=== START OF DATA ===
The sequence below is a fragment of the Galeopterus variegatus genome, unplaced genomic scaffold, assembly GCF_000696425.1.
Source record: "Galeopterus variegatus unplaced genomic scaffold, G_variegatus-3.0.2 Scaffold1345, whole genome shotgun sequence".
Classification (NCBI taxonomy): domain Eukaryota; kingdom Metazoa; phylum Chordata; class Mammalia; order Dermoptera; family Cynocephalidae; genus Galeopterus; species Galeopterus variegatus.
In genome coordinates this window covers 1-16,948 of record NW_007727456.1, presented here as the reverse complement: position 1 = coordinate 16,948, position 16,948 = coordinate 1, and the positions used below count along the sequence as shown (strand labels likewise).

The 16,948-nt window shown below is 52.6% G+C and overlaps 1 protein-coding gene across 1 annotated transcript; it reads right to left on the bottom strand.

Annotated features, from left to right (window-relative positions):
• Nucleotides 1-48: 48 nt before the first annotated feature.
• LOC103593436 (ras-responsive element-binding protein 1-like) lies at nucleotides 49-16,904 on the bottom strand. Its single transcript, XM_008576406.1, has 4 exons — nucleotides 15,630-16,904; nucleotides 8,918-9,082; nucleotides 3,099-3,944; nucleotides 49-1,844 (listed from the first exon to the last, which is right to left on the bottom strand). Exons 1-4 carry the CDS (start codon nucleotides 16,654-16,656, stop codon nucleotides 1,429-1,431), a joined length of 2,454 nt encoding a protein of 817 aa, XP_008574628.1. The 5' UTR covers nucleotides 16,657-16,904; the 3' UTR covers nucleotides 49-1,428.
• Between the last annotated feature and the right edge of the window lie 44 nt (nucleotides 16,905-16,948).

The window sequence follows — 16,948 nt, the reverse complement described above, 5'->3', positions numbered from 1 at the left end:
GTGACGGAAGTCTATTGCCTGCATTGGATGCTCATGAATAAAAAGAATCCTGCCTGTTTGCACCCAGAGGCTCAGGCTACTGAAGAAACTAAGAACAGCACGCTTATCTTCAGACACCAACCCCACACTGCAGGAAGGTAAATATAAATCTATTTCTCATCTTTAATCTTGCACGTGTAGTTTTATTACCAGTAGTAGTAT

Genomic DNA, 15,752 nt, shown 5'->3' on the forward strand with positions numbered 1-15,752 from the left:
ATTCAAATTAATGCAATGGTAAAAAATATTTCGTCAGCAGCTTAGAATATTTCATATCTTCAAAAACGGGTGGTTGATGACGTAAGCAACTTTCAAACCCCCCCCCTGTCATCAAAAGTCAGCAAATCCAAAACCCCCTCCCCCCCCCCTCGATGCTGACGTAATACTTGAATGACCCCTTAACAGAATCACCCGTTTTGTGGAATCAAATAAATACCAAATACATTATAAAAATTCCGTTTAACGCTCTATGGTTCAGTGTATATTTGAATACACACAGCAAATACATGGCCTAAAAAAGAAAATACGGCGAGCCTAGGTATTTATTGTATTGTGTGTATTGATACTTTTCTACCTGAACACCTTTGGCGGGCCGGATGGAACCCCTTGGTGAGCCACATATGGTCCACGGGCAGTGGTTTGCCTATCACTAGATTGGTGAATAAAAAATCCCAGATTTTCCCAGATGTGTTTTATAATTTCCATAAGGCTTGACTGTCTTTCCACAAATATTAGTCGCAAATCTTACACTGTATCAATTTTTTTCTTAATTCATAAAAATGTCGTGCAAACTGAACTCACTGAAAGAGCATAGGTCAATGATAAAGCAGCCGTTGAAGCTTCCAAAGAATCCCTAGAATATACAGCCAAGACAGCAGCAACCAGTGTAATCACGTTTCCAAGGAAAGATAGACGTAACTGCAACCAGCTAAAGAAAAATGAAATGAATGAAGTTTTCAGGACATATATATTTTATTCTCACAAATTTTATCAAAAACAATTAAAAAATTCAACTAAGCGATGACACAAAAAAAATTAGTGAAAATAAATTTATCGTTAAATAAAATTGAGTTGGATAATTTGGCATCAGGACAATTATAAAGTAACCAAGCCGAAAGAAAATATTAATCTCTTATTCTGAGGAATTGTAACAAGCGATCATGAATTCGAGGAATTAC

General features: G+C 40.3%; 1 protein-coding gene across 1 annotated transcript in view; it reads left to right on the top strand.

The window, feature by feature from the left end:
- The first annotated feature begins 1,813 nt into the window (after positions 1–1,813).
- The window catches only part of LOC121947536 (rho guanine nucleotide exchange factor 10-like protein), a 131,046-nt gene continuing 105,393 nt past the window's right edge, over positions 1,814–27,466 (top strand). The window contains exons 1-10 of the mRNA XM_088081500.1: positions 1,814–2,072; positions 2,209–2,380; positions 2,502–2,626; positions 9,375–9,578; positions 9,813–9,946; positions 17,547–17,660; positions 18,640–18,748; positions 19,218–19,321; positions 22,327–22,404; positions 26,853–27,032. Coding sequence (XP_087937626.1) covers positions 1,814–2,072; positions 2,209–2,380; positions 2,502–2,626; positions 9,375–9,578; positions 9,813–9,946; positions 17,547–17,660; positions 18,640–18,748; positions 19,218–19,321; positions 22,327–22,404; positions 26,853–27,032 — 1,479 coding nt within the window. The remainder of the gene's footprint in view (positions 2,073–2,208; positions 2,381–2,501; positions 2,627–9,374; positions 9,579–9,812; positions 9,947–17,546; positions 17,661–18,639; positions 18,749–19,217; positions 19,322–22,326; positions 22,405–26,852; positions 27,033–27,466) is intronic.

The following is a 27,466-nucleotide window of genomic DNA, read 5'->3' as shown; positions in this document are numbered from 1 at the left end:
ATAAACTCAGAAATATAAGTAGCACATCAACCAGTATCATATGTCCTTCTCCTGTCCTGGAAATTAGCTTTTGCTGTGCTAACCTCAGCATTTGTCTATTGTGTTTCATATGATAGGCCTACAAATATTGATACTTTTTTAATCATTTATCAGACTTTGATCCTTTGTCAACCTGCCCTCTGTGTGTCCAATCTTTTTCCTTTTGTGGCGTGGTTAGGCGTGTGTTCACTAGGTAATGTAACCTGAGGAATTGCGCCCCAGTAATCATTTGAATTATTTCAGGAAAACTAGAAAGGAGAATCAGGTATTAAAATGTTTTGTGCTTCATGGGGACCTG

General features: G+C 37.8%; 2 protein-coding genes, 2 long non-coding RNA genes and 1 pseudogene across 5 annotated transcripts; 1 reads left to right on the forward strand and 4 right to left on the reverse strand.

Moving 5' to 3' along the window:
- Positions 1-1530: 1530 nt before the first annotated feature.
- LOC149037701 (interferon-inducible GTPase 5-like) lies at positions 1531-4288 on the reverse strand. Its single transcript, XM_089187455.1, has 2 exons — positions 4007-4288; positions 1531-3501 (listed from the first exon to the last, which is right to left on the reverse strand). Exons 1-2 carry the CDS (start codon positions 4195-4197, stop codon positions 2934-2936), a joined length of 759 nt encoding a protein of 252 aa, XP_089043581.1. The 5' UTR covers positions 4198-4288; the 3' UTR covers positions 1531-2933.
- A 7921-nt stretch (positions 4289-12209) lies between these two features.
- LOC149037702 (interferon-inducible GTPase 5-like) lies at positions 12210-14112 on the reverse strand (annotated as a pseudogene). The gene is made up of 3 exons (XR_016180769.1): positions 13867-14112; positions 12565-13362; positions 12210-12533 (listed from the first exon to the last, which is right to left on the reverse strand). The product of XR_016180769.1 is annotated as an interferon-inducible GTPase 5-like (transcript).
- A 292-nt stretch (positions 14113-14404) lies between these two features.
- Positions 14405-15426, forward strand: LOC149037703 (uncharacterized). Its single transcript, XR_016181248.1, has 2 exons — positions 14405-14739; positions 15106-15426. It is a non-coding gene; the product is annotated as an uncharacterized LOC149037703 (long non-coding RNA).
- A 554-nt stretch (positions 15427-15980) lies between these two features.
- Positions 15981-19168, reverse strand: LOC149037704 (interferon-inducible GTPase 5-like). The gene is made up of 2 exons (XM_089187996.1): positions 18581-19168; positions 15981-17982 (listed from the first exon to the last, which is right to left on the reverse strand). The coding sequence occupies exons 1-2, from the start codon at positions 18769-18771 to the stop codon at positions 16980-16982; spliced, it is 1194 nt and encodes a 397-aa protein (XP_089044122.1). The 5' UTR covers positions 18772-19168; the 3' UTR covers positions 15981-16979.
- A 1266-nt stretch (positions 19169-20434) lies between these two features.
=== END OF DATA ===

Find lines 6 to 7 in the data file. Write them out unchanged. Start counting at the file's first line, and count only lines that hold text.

Annotated features, from left to right (window-relative positions):
• Nucleotides 1-48: 48 nt before the first annotated feature.